Hampton school board votes not to raise taxes above Act 1 index
By Bethany Hofstetter
Published: Wednesday, Feb. 13, 2013, 9:02 p.m.
Taxes might go up in the Hampton Township School District next year, but not above the Act 1 index.
The school board last week voted not to exceed the index, which establishes the maximum tax increase for each district without applying for an exception from the state Department of Education or seeking voter approval.
There is a $904,000 shortfall in the $44.5 million preliminary budget.
Board member Gail Litwiler said district officials have worked hard not to increase taxes for the past two years, but it might be inevitable this year.
Under the Act 1 index, officials may increase the millage by up to 2 percent to generate about $535,000. A property owner with a home assessed at $100,000 would pay about $43 more per year.
The millage rate is 21.35 mills. Officials have until June to adopt a final budget.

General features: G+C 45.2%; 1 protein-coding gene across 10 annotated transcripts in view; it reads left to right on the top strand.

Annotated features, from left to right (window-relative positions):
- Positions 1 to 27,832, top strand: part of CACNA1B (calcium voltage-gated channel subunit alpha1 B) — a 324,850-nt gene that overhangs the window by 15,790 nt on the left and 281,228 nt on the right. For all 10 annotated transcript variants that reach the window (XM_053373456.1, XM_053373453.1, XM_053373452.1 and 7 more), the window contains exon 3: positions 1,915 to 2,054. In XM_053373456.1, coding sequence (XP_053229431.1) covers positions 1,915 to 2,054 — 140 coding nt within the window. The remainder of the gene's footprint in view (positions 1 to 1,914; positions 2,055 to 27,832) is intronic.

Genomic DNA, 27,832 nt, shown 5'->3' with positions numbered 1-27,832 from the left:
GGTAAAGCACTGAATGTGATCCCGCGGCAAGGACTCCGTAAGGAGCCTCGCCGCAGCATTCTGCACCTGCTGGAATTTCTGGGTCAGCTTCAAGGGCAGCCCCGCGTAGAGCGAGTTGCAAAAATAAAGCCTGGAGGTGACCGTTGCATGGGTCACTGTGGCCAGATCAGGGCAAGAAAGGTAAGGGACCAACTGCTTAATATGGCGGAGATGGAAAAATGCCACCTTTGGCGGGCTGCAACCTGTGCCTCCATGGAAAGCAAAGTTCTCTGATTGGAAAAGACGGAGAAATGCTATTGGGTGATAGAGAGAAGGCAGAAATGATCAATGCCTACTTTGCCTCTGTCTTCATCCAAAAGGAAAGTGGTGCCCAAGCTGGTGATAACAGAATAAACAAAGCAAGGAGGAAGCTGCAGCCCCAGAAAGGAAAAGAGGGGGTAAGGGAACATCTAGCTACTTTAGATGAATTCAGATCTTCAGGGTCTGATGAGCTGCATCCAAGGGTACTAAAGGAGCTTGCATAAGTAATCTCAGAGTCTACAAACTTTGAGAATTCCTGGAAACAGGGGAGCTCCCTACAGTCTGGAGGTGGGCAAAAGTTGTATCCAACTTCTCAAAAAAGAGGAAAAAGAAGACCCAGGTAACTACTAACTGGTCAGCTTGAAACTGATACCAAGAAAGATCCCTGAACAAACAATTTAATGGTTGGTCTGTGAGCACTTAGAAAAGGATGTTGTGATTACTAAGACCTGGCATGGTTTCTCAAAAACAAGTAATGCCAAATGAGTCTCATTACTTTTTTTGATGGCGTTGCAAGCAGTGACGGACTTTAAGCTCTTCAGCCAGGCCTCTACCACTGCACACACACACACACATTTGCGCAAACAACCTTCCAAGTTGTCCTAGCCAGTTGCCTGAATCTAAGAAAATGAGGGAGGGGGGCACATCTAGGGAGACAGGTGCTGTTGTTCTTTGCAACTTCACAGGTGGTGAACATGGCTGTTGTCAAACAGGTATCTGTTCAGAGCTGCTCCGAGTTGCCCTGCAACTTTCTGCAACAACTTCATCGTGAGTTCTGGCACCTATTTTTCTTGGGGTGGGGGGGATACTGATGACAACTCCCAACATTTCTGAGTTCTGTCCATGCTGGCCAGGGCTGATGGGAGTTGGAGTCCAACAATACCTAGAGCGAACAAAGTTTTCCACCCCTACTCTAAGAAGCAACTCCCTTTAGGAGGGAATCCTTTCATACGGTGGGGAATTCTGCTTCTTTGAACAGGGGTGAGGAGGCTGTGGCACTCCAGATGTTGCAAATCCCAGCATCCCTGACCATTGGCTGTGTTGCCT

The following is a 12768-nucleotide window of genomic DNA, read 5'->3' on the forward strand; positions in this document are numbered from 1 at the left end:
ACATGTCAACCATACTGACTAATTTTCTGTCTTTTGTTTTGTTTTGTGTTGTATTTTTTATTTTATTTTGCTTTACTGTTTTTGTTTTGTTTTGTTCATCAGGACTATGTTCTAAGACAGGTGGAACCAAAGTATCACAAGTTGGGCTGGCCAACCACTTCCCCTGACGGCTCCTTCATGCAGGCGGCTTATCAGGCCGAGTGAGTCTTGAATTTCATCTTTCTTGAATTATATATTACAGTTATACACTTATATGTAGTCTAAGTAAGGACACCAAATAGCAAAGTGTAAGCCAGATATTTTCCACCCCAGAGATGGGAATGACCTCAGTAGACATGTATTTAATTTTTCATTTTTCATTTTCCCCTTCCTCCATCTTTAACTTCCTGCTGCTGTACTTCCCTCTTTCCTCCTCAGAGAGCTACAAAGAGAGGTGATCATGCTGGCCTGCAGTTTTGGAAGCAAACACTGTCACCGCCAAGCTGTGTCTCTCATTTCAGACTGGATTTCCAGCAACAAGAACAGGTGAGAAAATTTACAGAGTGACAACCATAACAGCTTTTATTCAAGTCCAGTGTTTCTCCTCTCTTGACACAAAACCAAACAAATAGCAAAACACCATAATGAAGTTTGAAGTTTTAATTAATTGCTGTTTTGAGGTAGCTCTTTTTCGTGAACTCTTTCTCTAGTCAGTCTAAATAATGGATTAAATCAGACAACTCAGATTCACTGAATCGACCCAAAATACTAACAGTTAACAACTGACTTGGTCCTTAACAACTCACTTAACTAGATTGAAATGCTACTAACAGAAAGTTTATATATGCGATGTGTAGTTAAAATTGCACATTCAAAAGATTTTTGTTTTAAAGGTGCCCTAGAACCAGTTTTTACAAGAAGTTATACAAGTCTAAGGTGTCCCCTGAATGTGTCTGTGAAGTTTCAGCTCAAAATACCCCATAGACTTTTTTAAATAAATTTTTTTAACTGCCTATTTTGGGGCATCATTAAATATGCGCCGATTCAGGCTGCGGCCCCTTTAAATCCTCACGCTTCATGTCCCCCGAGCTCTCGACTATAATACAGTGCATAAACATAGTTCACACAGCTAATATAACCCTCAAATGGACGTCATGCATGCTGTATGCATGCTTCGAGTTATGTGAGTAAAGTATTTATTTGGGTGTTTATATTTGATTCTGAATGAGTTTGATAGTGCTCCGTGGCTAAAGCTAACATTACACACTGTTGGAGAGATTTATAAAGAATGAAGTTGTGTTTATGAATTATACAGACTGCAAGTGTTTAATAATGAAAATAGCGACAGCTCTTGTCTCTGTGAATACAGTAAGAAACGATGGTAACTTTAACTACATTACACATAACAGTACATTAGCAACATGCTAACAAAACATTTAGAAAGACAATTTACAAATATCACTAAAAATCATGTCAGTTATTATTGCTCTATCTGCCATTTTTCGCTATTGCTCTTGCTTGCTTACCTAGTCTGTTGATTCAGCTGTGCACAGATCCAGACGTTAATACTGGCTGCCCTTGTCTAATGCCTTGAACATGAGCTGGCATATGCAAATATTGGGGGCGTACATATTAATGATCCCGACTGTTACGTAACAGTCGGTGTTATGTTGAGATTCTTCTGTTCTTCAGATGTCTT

“These are not what I would project to be the actual numbers,” said Jeff Kline, director of administrative services.
“This is more done based on projections, historical increases and the early retirement incentive out there.”
District officials have not finalized staffing needs, and funding the Public School Employees' Retirement System (PSERS) also continues to be a concern.
The PSERS rate is projected to reach more than 30 percent of district wages by 2024. The rate will cost more than $5 million for the district, officials project.
“The numbers keep getting worse every year they do this,” Kline said.
Three years ago, the district created the $4.4 million stabilization fund to help offset Hampton's annual contribution rate over the next 10 years.
Last week, the board approved the transfer of $2 million into the fund to extend the funding through the 2025-26 school year. Administrators plan to use $418,000 of the fund to help balance the 2013-14 budget.
“It really will help us,” Kline said. “It helps every year to balance or partially balance the budget. It is certainly going to make it easier to balance future budgets, that was the purpose of this.”
District officials hope to receive more figures on state funding, after the release of Gov. Tom Corbett's budget; and from the county, after the reassessment appeals process.
Bethany Hofstetter is a staff writer for Trib Total Media. She can be reached at 724-772-6364 or email@example.com.
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